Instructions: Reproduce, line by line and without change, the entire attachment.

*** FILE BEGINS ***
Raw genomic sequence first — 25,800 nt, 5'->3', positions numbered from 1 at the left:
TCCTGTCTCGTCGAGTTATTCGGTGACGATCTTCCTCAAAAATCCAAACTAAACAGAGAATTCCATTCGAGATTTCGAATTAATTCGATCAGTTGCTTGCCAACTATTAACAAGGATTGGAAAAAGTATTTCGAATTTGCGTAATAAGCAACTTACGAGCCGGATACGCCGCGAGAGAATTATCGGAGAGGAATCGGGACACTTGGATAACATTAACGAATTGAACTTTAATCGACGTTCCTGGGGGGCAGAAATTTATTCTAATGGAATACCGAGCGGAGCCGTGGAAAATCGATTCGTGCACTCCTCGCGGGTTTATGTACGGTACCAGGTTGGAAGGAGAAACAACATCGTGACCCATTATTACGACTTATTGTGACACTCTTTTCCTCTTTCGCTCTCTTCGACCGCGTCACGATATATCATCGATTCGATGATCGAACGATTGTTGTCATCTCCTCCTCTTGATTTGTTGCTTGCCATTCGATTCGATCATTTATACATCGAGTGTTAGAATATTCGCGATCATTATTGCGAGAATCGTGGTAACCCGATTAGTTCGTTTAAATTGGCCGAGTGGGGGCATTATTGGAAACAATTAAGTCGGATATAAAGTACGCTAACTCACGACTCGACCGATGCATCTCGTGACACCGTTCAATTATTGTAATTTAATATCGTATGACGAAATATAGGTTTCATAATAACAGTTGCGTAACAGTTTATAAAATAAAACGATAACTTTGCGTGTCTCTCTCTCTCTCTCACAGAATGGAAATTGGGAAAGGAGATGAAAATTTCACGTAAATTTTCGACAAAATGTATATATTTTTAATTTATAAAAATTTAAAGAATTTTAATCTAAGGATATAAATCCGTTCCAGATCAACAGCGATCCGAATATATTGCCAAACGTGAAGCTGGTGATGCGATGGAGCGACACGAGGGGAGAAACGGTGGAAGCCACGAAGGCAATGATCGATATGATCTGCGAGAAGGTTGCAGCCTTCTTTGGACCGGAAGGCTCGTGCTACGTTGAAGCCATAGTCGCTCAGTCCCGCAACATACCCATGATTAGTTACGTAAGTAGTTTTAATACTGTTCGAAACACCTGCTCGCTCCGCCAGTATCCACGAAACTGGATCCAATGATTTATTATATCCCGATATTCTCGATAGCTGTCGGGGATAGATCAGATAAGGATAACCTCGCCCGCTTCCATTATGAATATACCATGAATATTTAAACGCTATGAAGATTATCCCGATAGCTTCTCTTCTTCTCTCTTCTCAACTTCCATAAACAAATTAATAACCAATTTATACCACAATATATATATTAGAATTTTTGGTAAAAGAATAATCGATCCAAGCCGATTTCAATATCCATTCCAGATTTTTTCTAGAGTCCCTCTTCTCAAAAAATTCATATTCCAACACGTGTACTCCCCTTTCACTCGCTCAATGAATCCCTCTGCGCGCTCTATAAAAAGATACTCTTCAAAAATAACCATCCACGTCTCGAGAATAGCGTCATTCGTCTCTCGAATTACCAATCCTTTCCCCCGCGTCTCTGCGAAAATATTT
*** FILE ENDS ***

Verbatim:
Raw genomic sequence first — 25,800 nt, 5'->3', positions numbered from 1 at the left:
TCCTGTCTCGTCGAGTTATTCGGTGACGATCTTCCTCAAAAATCCAAACTAAACAGAGAATTCCATTCGAGATTTCGAATTAATTCGATCAGTTGCTTGCCAACTATTAACAAGGATTGGAAAAAGTATTTCGAATTTGCGTAATAAGCAACTTACGAGCCGGATACGCCGCGAGAGAATTATCGGAGAGGAATCGGGACACTTGGATAACATTAACGAATTGAACTTTAATCGACGTTCCTGGGGGGCAGAAATTTATTCTAATGGAATACCGAGCGGAGCCGTGGAAAATCGATTCGTGCACTCCTCGCGGGTTTATGTACGGTACCAGGTTGGAAGGAGAAACAACATCGTGACCCATTATTACGACTTATTGTGACACTCTTTTCCTCTTTCGCTCTCTTCGACCGCGTCACGATATATCATCGATTCGATGATCGAACGATTGTTGTCATCTCCTCCTCTTGATTTGTTGCTTGCCATTCGATTCGATCATTTATACATCGAGTGTTAGAATATTCGCGATCATTATTGCGAGAATCGTGGTAACCCGATTAGTTCGTTTAAATTGGCCGAGTGGGGGCATTATTGGAAACAATTAAGTCGGATATAAAGTACGCTAACTCACGACTCGACCGATGCATCTCGTGACACCGTTCAATTATTGTAATTTAATATCGTATGACGAAATATAGGTTTCATAATAACAGTTGCGTAACAGTTTATAAAATAAAACGATAACTTTGCGTGTCTCTCTCTCTCTCTCACAGAATGGAAATTGGGAAAGGAGATGAAAATTTCACGTAAATTTTCGACAAAATGTATATATTTTTAATTTATAAAAATTTAAAGAATTTTAATCTAAGGATATAAATCCGTTCCAGATCAACAGCGATCCGAATATATTGCCAAACGTGAAGCTGGTGATGCGATGGAGCGACACGAGGGGAGAAACGGTGGAAGCCACGAAGGCAATGATCGATATGATCTGCGAGAAGGTTGCAGCCTTCTTTGGACCGGAAGGCTCGTGCTACGTTGAAGCCATAGTCGCTCAGTCCCGCAACATACCCATGATTAGTTACGTAAGTAGTTTTAATACTGTTCGAAACACCTGCTCGCTCCGCCAGTATCCACGAAACTGGATCCAATGATTTATTATATCCCGATATTCTCGATAGCTGTCGGGGATAGATCAGATAAGGATAACCTCGCCCGCTTCCATTATGAATATACCATGAATATTTAAACGCTATGAAGATTATCCCGATAGCTTCTCTTCTTCTCTCTTCTCAACTTCCATAAACAAATTAATAACCAATTTATACCACAATATATATATTAGAATTTTTGGTAAAAGAATAATCGATCCAAGCCGATTTCAATATCCATTCCAGATTTTTTCTAGAGTCCCTCTTCTCAAAAAATTCATATTCCAACACGTGTACTCCCCTTTCACTCGCTCAATGAATCCCTCTGCGCGCTCTATAAAAAGATACTCTTCAAAAATAACCATCCACGTCTCGAGAATAGCGTCATTCGTCTCTCGAATTACCAATCCTTTCCCCCGCGTCTCTGCGAAAATATTT